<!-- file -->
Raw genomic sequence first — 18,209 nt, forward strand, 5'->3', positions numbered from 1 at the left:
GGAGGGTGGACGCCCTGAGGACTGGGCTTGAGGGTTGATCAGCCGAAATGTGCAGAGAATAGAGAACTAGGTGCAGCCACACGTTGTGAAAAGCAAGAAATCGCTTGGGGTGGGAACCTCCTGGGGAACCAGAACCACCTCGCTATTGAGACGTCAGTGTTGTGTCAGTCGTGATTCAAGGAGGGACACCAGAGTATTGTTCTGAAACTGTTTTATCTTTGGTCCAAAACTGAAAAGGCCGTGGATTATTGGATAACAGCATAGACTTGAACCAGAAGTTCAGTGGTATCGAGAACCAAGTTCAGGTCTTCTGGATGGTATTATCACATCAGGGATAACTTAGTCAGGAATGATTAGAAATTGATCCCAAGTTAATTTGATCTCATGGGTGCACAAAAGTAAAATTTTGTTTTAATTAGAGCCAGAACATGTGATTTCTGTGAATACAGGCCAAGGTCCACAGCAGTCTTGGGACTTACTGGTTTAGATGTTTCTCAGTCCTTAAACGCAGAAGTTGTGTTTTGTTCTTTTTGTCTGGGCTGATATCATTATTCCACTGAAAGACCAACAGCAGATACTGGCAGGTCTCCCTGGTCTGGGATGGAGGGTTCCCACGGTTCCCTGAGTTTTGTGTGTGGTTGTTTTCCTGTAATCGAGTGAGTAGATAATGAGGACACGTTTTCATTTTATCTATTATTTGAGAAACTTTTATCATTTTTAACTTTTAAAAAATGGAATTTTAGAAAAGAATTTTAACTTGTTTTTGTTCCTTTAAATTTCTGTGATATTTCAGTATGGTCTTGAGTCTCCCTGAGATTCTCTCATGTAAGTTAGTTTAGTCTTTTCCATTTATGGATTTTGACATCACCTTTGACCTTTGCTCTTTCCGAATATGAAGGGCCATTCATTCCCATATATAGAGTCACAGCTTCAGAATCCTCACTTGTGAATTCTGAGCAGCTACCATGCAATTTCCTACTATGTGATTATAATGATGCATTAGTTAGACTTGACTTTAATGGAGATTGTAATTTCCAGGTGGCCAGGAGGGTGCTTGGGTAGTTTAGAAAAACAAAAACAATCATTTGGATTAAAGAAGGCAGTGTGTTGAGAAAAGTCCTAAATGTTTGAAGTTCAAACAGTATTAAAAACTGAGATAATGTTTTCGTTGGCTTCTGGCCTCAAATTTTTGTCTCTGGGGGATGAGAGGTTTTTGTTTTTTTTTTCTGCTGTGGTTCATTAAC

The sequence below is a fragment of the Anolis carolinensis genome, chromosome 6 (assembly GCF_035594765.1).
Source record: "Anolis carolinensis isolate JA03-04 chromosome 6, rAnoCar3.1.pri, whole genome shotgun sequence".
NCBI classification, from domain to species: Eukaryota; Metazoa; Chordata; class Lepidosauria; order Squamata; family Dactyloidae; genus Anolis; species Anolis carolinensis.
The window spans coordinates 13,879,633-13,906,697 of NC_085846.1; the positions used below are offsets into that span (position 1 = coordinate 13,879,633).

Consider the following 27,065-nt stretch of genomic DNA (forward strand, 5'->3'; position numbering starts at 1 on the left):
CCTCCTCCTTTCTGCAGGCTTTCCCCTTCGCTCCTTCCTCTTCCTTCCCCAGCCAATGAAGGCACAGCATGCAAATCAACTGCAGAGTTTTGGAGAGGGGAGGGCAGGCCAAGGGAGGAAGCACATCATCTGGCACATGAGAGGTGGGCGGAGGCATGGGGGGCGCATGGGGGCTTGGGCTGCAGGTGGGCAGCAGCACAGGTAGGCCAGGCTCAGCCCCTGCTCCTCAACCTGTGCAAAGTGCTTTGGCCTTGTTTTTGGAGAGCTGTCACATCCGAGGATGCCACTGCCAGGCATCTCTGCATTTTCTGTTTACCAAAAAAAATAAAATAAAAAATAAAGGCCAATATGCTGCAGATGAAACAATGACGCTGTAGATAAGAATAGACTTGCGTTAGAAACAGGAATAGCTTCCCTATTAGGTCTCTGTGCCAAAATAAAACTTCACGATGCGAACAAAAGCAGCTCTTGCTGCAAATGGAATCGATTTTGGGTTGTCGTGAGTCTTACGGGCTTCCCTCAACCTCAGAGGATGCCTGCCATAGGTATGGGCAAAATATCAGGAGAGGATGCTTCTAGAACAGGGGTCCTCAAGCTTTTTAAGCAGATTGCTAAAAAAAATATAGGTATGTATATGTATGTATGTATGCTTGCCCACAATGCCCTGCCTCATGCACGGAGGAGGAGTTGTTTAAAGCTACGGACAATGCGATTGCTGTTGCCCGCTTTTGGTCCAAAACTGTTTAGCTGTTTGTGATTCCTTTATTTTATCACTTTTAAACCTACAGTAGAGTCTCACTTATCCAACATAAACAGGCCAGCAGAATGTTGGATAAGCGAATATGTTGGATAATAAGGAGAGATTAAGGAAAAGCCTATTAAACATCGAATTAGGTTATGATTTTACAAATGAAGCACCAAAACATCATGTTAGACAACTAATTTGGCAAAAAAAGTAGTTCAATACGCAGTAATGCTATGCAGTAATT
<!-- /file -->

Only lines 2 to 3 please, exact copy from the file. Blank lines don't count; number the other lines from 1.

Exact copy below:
GGAGGGTGGACGCCCTGAGGACTGGGCTTGAGGGTTGATCAGCCGAAATGTGCAGAGAATAGAGAACTAGGTGCAGCCACACGTTGTGAAAAGCAAGAAATCGCTTGGGGTGGGAACCTCCTGGGGAACCAGAACCACCTCGCTATTGAGACGTCAGTGTTGTGTCAGTCGTGATTCAAGGAGGGACACCAGAGTATTGTTCTGAAACTGTTTTATCTTTGGTCCAAAACTGAAAAGGCCGTGGATTATTGGATAACAGCATAGACTTGAACCAGAAGTTCAGTGGTATCGAGAACCAAGTTCAGGTCTTCTGGATGGTATTATCACATCAGGGATAACTTAGTCAGGAATGATTAGAAATTGATCCCAAGTTAATTTGATCTCATGGGTGCACAAAAGTAAAATTTTGTTTTAATTAGAGCCAGAACATGTGATTTCTGTGAATACAGGCCAAGGTCCACAGCAGTCTTGGGACTTACTGGTTTAGATGTTTCTCAGTCCTTAAACGCAGAAGTTGTGTTTTGTTCTTTTTGTCTGGGCTGATATCATTATTCCACTGAAAGACCAACAGCAGATACTGGCAGGTCTCCCTGGTCTGGGATGGAGGGTTCCCACGGTTCCCTGAGTTTTGTGTGTGGTTGTTTTCCTGTAATCGAGTGAGTAGATAATGAGGACACGTTTTCATTTTATCTATTATTTGAGAAACTTTTATCATTTTTAACTTTTAAAAAATGGAATTTTAGAAAAGAATTTTAACTTGTTTTTGTTCCTTTAAATTTCTGTGATATTTCAGTATGGTCTTGAGTCTCCCTGAGATTCTCTCATGTAAGTTAGTTTAGTCTTTTCCATTTATGGATTTTGACATCACCTTTGACCTTTGCTCTTTCCGAATATGAAGGGCCATTCATTCCCATATATAGAGTCACAGCTTCAGAATCCTCACTTGTGAATTCTGAGCAGCTACCATGCAATTTCCTACTATGTGATTATAATGATGCATTAGTTAGACTTGACTTTAATGGAGATTGTAATTTCCAGGTGGCCAGGAGGGTGCTTGGGTAGTTTAGAAAAACAAAAACAATCATTTGGATTAAAGAAGGCAGTGTGTTGAGAAAAGTCCTAAATGTTTGAAGTTCAAACAGTATTAAAAACTGAGATAATGTTTTCGTTGGCTTCTGGCCTCAAATTTTTGTCTCTGGGGGATGAGAGGTTTTTGTTTTTTTTTTCTGCTGTGGTTCATTAAC

The sequence below is a fragment of the Anolis carolinensis genome, chromosome 6 (assembly GCF_035594765.1).